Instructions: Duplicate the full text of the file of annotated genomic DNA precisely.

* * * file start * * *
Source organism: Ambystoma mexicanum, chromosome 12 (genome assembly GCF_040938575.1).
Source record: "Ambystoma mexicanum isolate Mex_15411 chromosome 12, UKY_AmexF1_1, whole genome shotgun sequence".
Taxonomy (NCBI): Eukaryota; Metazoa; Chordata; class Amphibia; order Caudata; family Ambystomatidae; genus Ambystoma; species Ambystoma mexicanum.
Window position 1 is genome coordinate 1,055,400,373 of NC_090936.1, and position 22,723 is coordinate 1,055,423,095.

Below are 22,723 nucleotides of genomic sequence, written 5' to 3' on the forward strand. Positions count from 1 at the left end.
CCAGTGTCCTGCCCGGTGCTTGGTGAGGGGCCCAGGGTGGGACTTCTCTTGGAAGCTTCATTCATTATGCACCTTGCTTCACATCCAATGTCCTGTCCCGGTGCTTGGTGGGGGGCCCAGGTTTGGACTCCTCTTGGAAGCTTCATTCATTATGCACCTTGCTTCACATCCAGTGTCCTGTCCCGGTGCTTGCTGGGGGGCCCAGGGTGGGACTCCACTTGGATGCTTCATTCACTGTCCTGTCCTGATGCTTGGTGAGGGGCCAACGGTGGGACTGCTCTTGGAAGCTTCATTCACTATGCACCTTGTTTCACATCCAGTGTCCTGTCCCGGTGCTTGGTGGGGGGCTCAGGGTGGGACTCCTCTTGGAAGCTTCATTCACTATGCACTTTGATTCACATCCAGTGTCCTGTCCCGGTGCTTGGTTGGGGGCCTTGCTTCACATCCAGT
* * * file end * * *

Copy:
Source organism: Ambystoma mexicanum, chromosome 12 (genome assembly GCF_040938575.1).
Source record: "Ambystoma mexicanum isolate Mex_15411 chromosome 12, UKY_AmexF1_1, whole genome shotgun sequence".
Taxonomy (NCBI): Eukaryota; Metazoa; Chordata; class Amphibia; order Caudata; family Ambystomatidae; genus Ambystoma; species Ambystoma mexicanum.
Window position 1 is genome coordinate 1,055,400,373 of NC_090936.1, and position 22,723 is coordinate 1,055,423,095.

Below are 22,723 nucleotides of genomic sequence, written 5' to 3' on the forward strand. Positions count from 1 at the left end.
CCAGTGTCCTGCCCGGTGCTTGGTGAGGGGCCCAGGGTGGGACTTCTCTTGGAAGCTTCATTCATTATGCACCTTGCTTCACATCCAATGTCCTGTCCCGGTGCTTGGTGGGGGGCCCAGGTTTGGACTCCTCTTGGAAGCTTCATTCATTATGCACCTTGCTTCACATCCAGTGTCCTGTCCCGGTGCTTGCTGGGGGGCCCAGGGTGGGACTCCACTTGGATGCTTCATTCACTGTCCTGTCCTGATGCTTGGTGAGGGGCCAACGGTGGGACTGCTCTTGGAAGCTTCATTCACTATGCACCTTGTTTCACATCCAGTGTCCTGTCCCGGTGCTTGGTGGGGGGCTCAGGGTGGGACTCCTCTTGGAAGCTTCATTCACTATGCACTTTGATTCACATCCAGTGTCCTGTCCCGGTGCTTGGTTGGGGGCCTTGCTTCACATCCAGT